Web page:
Reading Post 6 News, a necessary evil

It’s no secret that news is news regardless of what type. A scandal is even better. A political scandal during election time is just icing on the cake. Fogarty’s “Scandals, News Coverage, and the 2006 Congressional Elections” touches on how media reports on scandals in politics.

 

Not much has changed over the last decade in how the press and media report on news and especially scandals involving politicians. For one thing, it’s very beneficial to the media outlet. They gain attention, reach, hopefully peer prestige and an increase in revenue based on their “investigative journalism” of these politicians and their shady actions. That has been evident especially in this election. Both candidates have been under scrutiny for their past and current decisions.

 

This “dogwatch journalism” is a necessary evil. The people do need to know about candidates’ past decisions to show their character, their decision-making and problem-solving skills, how they handle under pressure, and so on. Although sometimes it can get as tedious as the tabloids still reporting on whether or not Jennifer Anniston cares about “Brangelina’s” divorce. Especially with this election, it has been a sort of blood bath pinning the two candidates against each other, but the candidates themselves have also done this through their social media outlets. So, again, a necessary evil that they’re not alone in. The prominent information about these candidates needs to be known, compared, and shared, and the media are the best at covering that. There is money in this type of news coverage and it sells, it’s necessary, so why not cover it?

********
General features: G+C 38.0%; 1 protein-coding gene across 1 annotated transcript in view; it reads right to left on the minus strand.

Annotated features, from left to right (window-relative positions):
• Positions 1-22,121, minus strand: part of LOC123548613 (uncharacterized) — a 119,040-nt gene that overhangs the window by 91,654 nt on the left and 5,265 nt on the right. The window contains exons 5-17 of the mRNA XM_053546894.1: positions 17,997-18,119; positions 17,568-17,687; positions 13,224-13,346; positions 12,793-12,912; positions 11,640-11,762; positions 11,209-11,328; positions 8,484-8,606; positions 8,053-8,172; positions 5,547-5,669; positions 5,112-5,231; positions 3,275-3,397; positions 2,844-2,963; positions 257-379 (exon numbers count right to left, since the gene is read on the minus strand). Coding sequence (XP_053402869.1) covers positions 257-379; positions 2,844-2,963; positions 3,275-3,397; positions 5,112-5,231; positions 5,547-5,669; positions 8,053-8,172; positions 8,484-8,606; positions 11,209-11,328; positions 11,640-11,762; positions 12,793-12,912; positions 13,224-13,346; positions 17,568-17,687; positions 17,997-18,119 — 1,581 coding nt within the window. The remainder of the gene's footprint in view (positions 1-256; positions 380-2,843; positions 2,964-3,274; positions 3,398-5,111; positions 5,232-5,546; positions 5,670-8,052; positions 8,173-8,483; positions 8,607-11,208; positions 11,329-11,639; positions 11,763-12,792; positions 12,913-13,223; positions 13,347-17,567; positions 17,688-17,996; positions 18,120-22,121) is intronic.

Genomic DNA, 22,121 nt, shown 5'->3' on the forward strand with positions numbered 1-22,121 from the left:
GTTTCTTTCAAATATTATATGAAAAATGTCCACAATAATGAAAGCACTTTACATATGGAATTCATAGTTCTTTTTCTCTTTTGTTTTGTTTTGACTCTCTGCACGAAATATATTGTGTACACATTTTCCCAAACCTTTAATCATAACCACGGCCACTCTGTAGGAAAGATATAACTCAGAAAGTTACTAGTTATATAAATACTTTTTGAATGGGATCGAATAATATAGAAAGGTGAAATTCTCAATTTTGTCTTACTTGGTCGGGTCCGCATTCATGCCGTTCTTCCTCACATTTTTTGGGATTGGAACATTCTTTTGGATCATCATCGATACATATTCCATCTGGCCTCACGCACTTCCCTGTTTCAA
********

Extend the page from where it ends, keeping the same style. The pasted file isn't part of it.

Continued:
Only a few things have to be taken into consideration such as things being recalled for comment, which candidate wins and how whatever was written will affect whatever media reported on it. Either way it is publicity for the media outlet, and that’s a good thing for them.

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